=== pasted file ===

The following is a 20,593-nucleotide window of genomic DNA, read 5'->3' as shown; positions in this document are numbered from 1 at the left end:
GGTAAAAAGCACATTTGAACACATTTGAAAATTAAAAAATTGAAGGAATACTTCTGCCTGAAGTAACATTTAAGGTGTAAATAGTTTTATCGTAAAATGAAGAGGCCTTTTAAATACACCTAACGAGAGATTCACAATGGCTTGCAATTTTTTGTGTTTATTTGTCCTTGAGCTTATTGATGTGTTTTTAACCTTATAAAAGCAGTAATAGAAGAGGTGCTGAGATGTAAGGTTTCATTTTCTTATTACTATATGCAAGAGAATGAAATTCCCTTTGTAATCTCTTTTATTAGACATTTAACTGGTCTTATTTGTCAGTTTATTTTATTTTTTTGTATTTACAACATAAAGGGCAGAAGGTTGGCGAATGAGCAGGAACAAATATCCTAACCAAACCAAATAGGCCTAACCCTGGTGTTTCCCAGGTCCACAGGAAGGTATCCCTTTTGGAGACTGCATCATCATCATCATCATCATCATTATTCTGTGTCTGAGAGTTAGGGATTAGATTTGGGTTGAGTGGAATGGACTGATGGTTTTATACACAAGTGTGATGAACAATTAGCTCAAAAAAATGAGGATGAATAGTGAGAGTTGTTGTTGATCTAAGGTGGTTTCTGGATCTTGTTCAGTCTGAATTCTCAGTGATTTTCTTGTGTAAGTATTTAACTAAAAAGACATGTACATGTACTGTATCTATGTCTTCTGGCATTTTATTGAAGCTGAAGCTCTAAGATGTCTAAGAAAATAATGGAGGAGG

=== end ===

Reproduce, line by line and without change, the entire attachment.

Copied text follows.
The following is a 20,593-nucleotide window of genomic DNA, read 5'->3' as shown; positions in this document are numbered from 1 at the left end:
GGTAAAAAGCACATTTGAACACATTTGAAAATTAAAAAATTGAAGGAATACTTCTGCCTGAAGTAACATTTAAGGTGTAAATAGTTTTATCGTAAAATGAAGAGGCCTTTTAAATACACCTAACGAGAGATTCACAATGGCTTGCAATTTTTTGTGTTTATTTGTCCTTGAGCTTATTGATGTGTTTTTAACCTTATAAAAGCAGTAATAGAAGAGGTGCTGAGATGTAAGGTTTCATTTTCTTATTACTATATGCAAGAGAATGAAATTCCCTTTGTAATCTCTTTTATTAGACATTTAACTGGTCTTATTTGTCAGTTTATTTTATTTTTTTGTATTTACAACATAAAGGGCAGAAGGTTGGCGAATGAGCAGGAACAAATATCCTAACCAAACCAAATAGGCCTAACCCTGGTGTTTCCCAGGTCCACAGGAAGGTATCCCTTTTGGAGACTGCATCATCATCATCATCATCATCATTATTCTGTGTCTGAGAGTTAGGGATTAGATTTGGGTTGAGTGGAATGGACTGATGGTTTTATACACAAGTGTGATGAACAATTAGCTCAAAAAAATGAGGATGAATAGTGAGAGTTGTTGTTGATCTAAGGTGGTTTCTGGATCTTGTTCAGTCTGAATTCTCAGTGATTTTCTTGTGTAAGTATTTAACTAAAAAGACATGTACATGTACTGTATCTATGTCTTCTGGCATTTTATTGAAGCTGAAGCTCTAAGATGTCTAAGAAAATAATGGAGGAGG